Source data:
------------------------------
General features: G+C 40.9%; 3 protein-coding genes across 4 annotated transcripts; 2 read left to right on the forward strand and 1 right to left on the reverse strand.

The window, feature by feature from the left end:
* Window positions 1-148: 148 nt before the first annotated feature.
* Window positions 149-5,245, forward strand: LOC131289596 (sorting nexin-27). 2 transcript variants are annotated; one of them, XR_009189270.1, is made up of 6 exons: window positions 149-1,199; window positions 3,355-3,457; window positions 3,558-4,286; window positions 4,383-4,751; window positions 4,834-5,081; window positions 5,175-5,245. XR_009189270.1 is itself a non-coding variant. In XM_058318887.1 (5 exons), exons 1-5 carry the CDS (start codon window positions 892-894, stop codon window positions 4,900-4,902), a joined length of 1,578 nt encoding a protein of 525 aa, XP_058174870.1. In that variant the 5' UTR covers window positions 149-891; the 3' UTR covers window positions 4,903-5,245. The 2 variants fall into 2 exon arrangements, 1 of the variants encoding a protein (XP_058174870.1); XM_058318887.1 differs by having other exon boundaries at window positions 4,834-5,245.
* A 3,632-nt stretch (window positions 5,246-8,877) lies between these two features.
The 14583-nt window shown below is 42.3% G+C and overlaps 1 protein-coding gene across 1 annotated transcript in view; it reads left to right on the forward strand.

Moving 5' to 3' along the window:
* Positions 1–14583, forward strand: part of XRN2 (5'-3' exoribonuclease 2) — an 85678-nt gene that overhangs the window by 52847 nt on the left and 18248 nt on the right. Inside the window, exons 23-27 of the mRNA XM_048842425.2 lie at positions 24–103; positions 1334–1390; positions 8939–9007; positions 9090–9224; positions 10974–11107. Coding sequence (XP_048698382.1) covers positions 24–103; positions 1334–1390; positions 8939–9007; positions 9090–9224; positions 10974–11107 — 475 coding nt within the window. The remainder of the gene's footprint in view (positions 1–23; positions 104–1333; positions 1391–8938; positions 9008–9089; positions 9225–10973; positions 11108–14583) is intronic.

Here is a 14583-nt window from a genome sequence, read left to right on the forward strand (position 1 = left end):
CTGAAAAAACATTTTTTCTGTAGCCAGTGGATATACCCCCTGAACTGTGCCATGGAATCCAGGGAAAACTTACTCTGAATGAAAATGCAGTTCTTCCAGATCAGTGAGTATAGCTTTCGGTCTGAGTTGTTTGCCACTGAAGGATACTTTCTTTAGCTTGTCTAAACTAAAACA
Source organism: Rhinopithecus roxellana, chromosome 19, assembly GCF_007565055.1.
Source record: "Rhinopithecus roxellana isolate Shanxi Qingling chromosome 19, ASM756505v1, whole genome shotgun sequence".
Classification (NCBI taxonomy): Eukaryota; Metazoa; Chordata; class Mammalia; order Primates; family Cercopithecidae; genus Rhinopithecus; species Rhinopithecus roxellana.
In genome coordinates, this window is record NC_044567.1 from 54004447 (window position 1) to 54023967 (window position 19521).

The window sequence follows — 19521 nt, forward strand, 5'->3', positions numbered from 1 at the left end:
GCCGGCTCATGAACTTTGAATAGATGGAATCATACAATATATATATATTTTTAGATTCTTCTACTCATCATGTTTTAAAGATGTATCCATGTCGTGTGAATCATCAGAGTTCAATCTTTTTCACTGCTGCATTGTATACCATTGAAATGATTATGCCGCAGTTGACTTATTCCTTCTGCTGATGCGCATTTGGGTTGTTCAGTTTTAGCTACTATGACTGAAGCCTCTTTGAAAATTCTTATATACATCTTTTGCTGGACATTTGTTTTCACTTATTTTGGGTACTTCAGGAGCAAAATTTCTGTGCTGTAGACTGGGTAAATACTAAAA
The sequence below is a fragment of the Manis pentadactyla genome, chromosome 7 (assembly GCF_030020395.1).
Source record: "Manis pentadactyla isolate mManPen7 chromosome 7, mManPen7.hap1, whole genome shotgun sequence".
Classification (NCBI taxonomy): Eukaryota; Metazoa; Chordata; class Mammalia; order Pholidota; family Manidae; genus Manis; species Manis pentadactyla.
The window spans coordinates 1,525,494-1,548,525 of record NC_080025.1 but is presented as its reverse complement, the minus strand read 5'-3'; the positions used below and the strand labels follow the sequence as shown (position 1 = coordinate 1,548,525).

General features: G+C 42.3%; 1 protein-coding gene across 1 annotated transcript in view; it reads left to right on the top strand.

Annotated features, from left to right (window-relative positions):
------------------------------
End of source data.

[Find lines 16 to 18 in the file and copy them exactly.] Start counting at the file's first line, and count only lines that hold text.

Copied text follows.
GCCGGCTCATGAACTTTGAATAGATGGAATCATACAATATATATATATTTTTAGATTCTTCTACTCATCATGTTTTAAAGATGTATCCATGTCGTGTGAATCATCAGAGTTCAATCTTTTTCACTGCTGCATTGTATACCATTGAAATGATTATGCCGCAGTTGACTTATTCCTTCTGCTGATGCGCATTTGGGTTGTTCAGTTTTAGCTACTATGACTGAAGCCTCTTTGAAAATTCTTATATACATCTTTTGCTGGACATTTGTTTTCACTTATTTTGGGTACTTCAGGAGCAAAATTTCTGTGCTGTAGACTGGGTAAATACTAAAA
The sequence below is a fragment of the Manis pentadactyla genome, chromosome 7 (assembly GCF_030020395.1).
Source record: "Manis pentadactyla isolate mManPen7 chromosome 7, mManPen7.hap1, whole genome shotgun sequence".